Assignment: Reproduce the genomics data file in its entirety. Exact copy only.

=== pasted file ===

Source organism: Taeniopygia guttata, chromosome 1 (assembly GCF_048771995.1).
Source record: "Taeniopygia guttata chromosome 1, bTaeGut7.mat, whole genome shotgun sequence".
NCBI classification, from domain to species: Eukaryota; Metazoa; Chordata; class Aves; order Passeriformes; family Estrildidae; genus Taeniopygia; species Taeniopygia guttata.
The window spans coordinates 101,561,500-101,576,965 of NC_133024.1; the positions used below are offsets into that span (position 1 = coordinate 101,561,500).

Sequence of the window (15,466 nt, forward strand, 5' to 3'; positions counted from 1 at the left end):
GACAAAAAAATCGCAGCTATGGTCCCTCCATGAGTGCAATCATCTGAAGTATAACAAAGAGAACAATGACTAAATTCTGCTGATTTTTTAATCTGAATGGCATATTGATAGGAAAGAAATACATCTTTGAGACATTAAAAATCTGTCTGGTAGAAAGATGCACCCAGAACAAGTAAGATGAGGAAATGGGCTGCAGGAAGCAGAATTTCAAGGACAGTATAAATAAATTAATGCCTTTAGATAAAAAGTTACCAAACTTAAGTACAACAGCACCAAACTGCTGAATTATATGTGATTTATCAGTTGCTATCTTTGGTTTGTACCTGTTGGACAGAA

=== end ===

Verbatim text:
Source organism: Taeniopygia guttata, chromosome 1 (assembly GCF_048771995.1).
Source record: "Taeniopygia guttata chromosome 1, bTaeGut7.mat, whole genome shotgun sequence".
NCBI classification, from domain to species: Eukaryota; Metazoa; Chordata; class Aves; order Passeriformes; family Estrildidae; genus Taeniopygia; species Taeniopygia guttata.
The window spans coordinates 101,561,500-101,576,965 of NC_133024.1; the positions used below are offsets into that span (position 1 = coordinate 101,561,500).

Sequence of the window (15,466 nt, forward strand, 5' to 3'; positions counted from 1 at the left end):
GACAAAAAAATCGCAGCTATGGTCCCTCCATGAGTGCAATCATCTGAAGTATAACAAAGAGAACAATGACTAAATTCTGCTGATTTTTTAATCTGAATGGCATATTGATAGGAAAGAAATACATCTTTGAGACATTAAAAATCTGTCTGGTAGAAAGATGCACCCAGAACAAGTAAGATGAGGAAATGGGCTGCAGGAAGCAGAATTTCAAGGACAGTATAAATAAATTAATGCCTTTAGATAAAAAGTTACCAAACTTAAGTACAACAGCACCAAACTGCTGAATTATATGTGATTTATCAGTTGCTATCTTTGGTTTGTACCTGTTGGACAGAA